If you have equity in your home, would it make sense to tap it in order to invest the proceeds in stocks? Consider the Federal Reserve actions that are providing us with ultra low, subsidized mortgage rates and possibly higher future inflation rates. Although I have always been anti-debt, I believe this strategy can make sense for the financially disciplined and patient investor. Don't forget the well known Wall Street axiom: Don't fight the Fed.
Home Equity Loan
For our example, let us assume that we have $50K in home equity that we can borrow against. According to bankrate.com, the average interest rate for a 30 year mortgage is 3.5%. The rate would be higher for a home equity loan. We will assume that we are able to qualify for a 4.75% interest rate on a fixed rate, 30 year loan. Therefore, the loan would require a total of $3,130 in interest and principal payments each year.
Now let us assume that we invest the $50K in loan proceeds evenly between the following ten stocks:
Boardwalk Pipeline (NYSE:BWP)
Exelon Corporation (NYSE:EXC)
General Electric (NYSE:GE)
Intel Corp (NASDAQ:INTC)
JPMorgan Chase (NYSE:JPM)
Johnson & Johnson (NYSE:JNJ)
McDonald's Corp (NYSE:MCD)
Procter & Gamble (NYSE:PG)
Waste Management (NYSE:WM)
These ten stocks have an average dividend yield of 4.1%. This is approximately twice the dividend rate of the S&P 500. We would expect to receive approximately $2,050 in dividends during the first year. Although, we would be short $1,080 during the first year, this shortfall should quickly decrease in subsequent years as our dividend stream increases. The graph below compares the mortgage payments to our dividend payments assuming a 5% annual dividend growth rate over the next 30 years. This seems plausible to me given the 5.4% dividend growth rate for the S&P 500 from 1960 through 2011 as detailed in this Seeking Alpha article.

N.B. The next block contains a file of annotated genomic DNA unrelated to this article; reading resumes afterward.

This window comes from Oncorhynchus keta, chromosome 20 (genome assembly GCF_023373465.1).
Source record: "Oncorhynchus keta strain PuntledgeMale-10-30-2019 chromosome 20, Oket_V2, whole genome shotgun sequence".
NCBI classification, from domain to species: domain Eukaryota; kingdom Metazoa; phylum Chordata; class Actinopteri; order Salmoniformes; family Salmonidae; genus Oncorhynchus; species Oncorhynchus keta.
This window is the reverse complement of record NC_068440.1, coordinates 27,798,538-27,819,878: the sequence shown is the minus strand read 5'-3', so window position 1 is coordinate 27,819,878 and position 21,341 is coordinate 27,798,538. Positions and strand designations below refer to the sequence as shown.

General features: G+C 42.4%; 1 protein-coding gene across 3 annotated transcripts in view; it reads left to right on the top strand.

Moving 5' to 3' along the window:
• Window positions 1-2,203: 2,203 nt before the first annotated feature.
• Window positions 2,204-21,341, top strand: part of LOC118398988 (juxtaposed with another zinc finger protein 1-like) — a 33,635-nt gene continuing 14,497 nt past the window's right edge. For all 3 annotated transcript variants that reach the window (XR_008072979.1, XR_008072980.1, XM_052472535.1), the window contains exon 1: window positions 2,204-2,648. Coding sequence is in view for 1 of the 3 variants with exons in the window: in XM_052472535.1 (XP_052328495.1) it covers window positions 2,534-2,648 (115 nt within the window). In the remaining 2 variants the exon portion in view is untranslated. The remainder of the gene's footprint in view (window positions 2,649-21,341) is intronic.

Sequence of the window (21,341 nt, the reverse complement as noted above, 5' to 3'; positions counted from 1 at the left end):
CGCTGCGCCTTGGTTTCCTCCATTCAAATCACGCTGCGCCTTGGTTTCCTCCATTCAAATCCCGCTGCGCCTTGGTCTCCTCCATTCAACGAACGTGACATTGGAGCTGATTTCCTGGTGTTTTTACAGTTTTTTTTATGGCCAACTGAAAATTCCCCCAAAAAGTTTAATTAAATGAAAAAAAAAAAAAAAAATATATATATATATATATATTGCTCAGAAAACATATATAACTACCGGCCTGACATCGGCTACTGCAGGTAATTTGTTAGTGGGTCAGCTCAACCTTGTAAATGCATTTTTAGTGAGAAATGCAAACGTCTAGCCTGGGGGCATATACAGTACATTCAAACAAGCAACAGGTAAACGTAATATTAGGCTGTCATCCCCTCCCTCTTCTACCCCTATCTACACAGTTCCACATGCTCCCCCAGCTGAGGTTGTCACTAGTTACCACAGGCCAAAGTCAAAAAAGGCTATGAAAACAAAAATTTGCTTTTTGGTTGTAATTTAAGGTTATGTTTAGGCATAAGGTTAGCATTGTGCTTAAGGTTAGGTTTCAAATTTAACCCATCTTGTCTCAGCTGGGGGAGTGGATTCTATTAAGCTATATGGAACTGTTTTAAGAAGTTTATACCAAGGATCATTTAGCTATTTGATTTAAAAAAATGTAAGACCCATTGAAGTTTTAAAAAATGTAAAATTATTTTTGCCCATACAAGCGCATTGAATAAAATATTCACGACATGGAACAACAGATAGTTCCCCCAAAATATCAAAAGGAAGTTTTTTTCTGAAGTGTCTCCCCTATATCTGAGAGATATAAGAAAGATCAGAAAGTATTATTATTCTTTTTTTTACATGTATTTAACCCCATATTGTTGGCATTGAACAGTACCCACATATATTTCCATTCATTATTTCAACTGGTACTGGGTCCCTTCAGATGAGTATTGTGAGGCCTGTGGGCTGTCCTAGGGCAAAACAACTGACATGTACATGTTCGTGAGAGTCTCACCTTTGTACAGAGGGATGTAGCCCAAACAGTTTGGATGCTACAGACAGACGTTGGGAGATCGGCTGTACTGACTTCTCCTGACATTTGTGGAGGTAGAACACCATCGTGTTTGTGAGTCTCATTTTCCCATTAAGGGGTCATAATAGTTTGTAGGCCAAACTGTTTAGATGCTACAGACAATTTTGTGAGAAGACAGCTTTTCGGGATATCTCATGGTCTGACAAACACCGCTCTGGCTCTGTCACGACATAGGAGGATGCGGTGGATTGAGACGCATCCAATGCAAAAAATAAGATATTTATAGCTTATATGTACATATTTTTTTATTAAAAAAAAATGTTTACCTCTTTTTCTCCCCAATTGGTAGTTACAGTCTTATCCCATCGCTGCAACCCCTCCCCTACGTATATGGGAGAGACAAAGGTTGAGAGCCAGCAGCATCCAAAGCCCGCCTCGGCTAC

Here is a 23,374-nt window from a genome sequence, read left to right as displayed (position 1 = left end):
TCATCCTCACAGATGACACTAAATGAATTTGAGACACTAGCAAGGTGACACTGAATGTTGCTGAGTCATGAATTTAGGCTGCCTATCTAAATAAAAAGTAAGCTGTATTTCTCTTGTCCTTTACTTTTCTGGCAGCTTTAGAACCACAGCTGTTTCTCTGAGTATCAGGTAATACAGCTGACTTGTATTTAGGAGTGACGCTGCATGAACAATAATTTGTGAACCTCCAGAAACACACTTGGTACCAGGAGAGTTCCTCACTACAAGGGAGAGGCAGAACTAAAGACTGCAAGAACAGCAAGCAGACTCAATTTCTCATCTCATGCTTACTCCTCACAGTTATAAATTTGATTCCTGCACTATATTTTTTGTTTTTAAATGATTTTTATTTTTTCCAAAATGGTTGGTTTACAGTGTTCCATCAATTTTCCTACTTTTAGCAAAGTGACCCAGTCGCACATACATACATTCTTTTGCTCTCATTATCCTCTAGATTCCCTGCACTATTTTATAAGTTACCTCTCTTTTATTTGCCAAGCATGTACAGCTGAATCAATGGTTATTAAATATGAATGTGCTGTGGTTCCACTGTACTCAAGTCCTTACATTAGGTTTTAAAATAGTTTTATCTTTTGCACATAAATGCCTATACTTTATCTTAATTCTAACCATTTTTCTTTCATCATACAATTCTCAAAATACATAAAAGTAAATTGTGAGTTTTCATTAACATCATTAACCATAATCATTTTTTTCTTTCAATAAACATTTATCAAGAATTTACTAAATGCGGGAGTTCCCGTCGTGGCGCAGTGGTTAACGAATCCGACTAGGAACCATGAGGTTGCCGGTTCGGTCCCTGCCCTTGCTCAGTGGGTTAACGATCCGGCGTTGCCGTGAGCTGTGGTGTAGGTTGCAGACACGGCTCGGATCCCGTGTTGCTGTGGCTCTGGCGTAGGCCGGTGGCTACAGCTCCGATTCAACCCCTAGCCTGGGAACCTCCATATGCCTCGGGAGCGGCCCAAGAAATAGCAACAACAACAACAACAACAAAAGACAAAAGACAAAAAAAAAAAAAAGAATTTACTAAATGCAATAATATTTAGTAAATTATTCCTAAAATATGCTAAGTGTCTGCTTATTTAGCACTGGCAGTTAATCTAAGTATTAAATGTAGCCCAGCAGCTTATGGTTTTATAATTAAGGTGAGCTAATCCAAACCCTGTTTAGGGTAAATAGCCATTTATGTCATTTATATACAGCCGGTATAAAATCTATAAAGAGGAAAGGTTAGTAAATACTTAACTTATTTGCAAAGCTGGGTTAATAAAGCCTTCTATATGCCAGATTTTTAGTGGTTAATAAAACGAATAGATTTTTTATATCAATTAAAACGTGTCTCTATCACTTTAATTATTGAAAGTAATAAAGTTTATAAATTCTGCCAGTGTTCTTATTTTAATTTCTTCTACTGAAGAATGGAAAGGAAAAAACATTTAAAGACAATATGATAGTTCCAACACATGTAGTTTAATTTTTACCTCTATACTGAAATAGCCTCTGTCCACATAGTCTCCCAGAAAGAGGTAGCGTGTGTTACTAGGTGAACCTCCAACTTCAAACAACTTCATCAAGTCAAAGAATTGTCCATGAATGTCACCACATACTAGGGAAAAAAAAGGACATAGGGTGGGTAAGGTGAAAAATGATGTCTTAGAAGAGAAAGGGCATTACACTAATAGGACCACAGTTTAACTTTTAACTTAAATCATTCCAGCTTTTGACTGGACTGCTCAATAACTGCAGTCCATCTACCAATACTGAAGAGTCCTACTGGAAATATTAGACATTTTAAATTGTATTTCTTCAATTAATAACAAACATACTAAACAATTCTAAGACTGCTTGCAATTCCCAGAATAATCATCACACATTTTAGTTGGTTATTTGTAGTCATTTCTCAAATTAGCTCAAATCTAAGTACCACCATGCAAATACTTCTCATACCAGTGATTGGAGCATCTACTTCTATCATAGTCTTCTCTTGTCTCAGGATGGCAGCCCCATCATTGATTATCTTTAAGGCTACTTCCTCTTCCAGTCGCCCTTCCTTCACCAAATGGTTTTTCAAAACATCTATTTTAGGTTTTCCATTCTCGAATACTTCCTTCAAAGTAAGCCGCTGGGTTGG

As you can see in the chart above, after the ninth year our dividend receipts begin to exceed our mortgage payments. Over the 30 year period, our dividend receipts would have exceeded our mortgage payments by $42,300. More importantly, our loan would have been fully repaid at this point.
How much would we expect our portfolio to be worth by the end of the 30 year period? There is no way to be sure, but an interesting approach is to use the forward earnings yield as a guide. The earnings yield is simply the inverse of the p/e ratio. This is not a perfect indicator of future returns by any means but does work reasonably well on broad indexes over longer periods of time. In our case, our forward earnings yield is 7.7%. We then subtract the 4.1% dividend yield since we are not reinvesting it (this means we get to spend the $42,300 in dividend payments that exceeded the mortgage payments). We also need to add the expected inflation rate. Since these companies own real assets and produce real products and services, their stock value should increase along with the inflation rate. Assuming a 3% inflation rate, we get the following:
7.7% Earnings Yield + 3% Inflation Rate - 4.1% Dividend Yield = 6.6% Est. Growth Rate
Using a 6.6% portfolio growth rate, our portfolio would have grown to $319,102 at the end of 30 years. Our debt would be paid off and we would have had a good time spending the extra $42,300 in dividends.
This is not a strategy for everyone. Investors should carefully consider their own situation and risk tolerance. I am afraid that many investors would sell their positions at exactly the wrong moment during our next market crisis. However, I do believe the financially disciplined and patient investor would likely be handsomely rewarded over the long term for purchasing a portfolio of dividend stocks using mortgage proceeds despite a market that, in my opinion, is reasonably priced, (neither too expensive nor particularly cheap). Of course, there is nothing wrong with patiently waiting for a market pullback to employ this strategy.